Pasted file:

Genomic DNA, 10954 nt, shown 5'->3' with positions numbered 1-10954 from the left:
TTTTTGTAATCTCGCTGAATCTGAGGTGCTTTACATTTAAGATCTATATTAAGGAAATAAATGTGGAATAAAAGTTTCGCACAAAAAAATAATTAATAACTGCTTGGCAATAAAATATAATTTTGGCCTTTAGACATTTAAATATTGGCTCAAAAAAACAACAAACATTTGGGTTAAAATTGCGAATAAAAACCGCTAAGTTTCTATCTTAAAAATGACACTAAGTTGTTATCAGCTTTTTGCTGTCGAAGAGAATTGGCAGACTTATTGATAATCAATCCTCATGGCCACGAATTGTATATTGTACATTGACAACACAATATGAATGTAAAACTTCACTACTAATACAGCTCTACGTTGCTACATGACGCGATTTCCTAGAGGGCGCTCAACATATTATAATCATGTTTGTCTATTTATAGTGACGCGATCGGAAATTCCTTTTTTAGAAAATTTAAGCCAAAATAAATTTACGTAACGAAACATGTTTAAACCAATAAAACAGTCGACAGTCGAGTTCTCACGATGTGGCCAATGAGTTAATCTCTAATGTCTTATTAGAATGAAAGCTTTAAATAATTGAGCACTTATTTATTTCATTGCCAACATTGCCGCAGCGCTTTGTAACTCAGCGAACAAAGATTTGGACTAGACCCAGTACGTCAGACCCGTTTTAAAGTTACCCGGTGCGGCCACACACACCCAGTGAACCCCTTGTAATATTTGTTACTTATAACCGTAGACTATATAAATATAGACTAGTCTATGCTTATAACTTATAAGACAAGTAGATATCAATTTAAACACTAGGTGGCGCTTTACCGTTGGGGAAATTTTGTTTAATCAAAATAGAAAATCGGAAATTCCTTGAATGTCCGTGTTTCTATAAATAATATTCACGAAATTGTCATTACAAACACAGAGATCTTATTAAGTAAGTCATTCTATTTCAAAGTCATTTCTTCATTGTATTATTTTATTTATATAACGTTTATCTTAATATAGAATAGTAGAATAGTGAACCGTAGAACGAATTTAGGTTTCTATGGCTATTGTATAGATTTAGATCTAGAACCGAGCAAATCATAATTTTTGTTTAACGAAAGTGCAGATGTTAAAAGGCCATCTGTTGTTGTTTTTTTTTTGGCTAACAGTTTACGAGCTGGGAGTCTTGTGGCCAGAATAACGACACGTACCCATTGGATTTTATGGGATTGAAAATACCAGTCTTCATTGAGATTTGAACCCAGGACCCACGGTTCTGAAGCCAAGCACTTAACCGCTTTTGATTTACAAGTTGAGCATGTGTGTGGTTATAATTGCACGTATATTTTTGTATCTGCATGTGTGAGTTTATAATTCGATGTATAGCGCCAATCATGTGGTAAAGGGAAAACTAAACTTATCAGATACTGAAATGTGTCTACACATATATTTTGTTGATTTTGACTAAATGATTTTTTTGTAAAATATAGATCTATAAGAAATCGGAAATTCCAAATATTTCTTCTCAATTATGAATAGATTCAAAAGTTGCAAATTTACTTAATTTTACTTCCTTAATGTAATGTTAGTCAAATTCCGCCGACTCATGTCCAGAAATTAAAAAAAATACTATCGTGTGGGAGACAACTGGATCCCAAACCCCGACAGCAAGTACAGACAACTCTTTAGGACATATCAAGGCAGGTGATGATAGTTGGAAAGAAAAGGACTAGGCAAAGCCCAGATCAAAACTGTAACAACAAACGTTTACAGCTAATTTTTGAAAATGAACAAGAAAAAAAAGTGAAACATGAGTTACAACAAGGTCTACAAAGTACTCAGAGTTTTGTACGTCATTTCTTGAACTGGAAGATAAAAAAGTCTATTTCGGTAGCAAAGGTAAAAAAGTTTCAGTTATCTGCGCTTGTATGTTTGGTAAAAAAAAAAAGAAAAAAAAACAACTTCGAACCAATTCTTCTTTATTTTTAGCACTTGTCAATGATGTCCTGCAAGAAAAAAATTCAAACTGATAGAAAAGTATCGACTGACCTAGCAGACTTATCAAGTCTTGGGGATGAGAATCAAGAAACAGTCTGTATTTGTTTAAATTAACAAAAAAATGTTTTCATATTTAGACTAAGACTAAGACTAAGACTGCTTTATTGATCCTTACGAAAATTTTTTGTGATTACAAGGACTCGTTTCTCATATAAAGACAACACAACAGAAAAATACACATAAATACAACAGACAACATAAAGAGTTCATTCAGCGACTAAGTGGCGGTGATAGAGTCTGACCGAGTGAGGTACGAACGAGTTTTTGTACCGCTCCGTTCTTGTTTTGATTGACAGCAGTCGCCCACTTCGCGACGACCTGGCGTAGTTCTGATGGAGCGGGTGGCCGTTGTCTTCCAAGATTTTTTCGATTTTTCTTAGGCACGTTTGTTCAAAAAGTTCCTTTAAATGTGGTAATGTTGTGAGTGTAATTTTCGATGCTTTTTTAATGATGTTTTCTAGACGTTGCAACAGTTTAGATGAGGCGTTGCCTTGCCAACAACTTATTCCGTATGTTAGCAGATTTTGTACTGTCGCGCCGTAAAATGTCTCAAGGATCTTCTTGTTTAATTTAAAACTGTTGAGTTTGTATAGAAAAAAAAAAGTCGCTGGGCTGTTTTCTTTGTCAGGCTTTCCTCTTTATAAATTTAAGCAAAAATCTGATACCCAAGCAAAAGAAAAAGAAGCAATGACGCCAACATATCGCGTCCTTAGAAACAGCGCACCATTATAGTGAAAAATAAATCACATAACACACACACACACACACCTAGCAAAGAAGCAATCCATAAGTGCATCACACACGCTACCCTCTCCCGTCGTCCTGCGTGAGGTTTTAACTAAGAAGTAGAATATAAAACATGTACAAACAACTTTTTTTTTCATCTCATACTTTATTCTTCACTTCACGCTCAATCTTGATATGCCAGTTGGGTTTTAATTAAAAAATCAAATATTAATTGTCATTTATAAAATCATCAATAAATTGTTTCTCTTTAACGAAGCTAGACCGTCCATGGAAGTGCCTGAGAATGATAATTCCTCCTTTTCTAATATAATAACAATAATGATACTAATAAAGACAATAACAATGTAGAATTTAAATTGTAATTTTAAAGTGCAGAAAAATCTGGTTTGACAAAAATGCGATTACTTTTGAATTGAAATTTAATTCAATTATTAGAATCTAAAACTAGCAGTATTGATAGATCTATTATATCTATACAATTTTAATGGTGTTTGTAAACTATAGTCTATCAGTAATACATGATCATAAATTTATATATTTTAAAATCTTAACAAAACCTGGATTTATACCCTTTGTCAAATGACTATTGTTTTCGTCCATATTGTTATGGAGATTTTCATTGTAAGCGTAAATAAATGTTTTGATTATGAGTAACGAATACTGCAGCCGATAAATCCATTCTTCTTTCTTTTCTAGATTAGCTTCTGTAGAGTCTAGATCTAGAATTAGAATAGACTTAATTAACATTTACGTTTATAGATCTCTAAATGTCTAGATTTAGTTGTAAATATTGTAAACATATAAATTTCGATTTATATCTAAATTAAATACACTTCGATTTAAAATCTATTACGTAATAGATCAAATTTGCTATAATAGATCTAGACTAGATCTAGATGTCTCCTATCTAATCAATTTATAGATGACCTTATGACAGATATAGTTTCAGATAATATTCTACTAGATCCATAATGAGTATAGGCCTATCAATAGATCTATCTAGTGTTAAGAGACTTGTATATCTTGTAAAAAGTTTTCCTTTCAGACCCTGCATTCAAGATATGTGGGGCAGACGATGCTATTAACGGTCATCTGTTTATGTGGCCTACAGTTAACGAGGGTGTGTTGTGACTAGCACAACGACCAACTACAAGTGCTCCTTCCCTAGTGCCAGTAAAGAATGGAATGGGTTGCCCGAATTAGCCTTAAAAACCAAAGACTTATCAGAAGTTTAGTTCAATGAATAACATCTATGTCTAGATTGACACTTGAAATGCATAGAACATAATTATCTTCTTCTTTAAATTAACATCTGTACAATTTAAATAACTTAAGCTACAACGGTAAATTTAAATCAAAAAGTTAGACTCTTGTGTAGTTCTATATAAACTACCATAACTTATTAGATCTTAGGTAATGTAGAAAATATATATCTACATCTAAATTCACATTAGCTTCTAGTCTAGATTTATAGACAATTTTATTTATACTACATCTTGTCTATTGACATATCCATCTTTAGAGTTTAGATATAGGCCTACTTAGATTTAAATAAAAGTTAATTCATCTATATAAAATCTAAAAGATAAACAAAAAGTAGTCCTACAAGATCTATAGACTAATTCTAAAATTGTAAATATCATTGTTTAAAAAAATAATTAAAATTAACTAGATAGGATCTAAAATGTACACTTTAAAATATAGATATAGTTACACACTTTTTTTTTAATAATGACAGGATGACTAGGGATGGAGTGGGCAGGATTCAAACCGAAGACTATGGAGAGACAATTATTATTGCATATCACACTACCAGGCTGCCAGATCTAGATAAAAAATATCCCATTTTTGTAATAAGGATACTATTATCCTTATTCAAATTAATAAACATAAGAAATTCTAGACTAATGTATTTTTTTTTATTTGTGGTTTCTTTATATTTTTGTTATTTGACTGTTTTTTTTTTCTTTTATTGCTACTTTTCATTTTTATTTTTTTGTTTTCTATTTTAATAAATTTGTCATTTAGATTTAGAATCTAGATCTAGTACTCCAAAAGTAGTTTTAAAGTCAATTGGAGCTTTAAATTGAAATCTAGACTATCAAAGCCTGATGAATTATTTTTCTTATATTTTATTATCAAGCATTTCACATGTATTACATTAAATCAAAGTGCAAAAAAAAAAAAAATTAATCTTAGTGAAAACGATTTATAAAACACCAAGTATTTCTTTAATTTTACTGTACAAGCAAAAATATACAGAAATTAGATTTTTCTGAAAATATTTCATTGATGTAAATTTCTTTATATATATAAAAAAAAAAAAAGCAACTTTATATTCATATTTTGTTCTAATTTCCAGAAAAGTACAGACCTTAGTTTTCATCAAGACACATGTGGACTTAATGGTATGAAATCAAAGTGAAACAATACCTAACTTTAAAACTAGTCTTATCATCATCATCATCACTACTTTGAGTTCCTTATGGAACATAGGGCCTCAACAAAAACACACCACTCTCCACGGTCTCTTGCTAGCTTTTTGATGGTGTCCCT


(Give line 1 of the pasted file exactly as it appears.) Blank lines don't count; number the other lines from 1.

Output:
Genomic DNA, 10954 nt, shown 5'->3' with positions numbered 1-10954 from the left: